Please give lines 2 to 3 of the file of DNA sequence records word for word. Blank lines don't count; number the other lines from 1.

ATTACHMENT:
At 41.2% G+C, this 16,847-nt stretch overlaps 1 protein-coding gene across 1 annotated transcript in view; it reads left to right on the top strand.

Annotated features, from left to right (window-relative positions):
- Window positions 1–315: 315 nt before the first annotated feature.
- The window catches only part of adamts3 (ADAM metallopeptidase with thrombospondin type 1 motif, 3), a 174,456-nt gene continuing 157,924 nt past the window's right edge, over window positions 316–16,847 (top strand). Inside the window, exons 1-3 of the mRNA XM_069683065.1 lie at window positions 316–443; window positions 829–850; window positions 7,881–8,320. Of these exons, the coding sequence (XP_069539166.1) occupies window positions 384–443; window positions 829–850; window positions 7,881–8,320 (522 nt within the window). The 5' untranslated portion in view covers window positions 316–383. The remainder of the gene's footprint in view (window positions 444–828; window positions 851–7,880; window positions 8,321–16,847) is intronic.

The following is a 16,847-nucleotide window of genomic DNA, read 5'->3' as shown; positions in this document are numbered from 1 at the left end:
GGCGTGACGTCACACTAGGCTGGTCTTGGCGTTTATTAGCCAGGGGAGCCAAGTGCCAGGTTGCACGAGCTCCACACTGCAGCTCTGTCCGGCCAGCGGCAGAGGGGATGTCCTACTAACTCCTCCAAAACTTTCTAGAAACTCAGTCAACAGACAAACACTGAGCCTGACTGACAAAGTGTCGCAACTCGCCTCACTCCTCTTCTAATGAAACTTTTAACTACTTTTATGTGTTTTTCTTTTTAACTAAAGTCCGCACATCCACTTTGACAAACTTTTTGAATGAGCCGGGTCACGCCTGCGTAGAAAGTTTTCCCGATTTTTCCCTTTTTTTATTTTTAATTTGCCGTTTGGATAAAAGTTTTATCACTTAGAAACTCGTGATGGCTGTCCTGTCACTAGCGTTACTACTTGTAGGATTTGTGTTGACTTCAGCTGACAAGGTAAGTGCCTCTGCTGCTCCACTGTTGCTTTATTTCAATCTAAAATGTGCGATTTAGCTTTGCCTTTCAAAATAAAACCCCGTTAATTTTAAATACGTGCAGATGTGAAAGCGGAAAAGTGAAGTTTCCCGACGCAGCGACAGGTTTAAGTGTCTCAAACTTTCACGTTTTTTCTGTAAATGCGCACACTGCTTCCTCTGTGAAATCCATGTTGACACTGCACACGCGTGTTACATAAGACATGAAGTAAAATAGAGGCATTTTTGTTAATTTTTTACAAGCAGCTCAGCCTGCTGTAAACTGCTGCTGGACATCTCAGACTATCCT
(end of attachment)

Annotated features, from left to right (window-relative positions):
- Window positions 1–315: 315 nt before the first annotated feature.